The title of this article, which cites Albert Einstein, refers to how difficult it is to fight against prejudices rooted in our consciousness. Most migration stories in this text start in a small boat, but the reality shows that cars and roads are much more frequent. We will provide two examples: the first begins on a road in North Africa; the second, in Eastern Europe; two cardinal points, two girls, two cultures, two different routes and a single destiny. Telling these two stories involves describing a journey and the acceptance of uprooting and nostalgia because, as the writer Margaryta Yakovenko states: “Leaving means being torn apart, leaving means dying a little. For exiles, migrants and pilgrims, motherhood will always be the road.”
None of Us Chose It: Migration through the Eyes of Childhood
One day, someone decided to make the decision for the “good” of two girls in search of a “better future”, which, for reasons of geographical or historical chance, they lacked in their countries of origin. They both suffered the consequences of decisions they did not made, because, as if by magic, that better future, which so clearly crystallised in the eyes of their parents, would finally become tainted because, as is well known, reality is always fraught with problems.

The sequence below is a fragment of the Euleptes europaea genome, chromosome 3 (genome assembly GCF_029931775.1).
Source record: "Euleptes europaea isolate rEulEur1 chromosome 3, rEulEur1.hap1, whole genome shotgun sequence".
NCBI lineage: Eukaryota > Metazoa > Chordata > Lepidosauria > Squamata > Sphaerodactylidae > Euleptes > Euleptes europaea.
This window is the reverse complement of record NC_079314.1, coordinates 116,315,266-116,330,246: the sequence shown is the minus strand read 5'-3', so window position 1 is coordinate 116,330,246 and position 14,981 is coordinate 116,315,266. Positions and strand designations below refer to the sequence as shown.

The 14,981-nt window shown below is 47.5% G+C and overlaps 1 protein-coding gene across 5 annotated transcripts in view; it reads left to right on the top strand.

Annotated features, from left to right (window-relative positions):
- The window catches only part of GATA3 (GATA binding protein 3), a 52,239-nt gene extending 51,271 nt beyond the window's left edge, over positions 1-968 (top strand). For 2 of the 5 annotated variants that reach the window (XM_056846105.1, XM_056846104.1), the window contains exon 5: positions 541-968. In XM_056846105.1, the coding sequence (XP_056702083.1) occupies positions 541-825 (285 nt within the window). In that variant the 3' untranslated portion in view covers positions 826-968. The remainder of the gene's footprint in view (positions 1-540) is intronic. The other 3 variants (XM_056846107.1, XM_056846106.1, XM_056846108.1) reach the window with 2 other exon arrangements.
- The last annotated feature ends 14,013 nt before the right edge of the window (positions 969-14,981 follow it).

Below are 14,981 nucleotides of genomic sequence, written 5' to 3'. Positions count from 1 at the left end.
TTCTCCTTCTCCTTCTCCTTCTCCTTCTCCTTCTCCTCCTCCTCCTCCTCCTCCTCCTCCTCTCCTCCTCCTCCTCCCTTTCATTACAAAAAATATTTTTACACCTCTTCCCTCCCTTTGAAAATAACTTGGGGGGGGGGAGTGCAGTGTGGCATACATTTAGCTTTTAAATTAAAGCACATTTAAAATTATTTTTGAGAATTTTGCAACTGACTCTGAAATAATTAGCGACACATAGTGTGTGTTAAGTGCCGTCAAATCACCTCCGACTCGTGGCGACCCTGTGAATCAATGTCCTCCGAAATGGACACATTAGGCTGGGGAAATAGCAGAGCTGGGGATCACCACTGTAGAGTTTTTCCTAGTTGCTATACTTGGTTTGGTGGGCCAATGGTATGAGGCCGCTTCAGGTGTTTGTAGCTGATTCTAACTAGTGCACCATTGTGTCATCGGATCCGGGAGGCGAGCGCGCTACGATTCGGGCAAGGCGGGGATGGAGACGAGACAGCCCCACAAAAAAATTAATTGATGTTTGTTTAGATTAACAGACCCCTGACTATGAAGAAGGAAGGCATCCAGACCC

One of them started the journey under her aunt’s legs in a car, thinking that she was going for a ride, and so she did not even consider the idea of saying farewell to her dad, mum, brother or nanny, the woman who brought her up. By then, her nanny was very excited looking for a school, and she would lose her mind when she discovered she had left.
The other girl, who also left, did so held close by her dad in a coach after having said goodbye to her family and her aunt, her legal guardian during that year, after her parents had left to arrange their new life. She only thought of reuniting with her mum, because through the eyes of a child there are no doubts, only hopeful certainties.
Read the full article by downloading the PDF.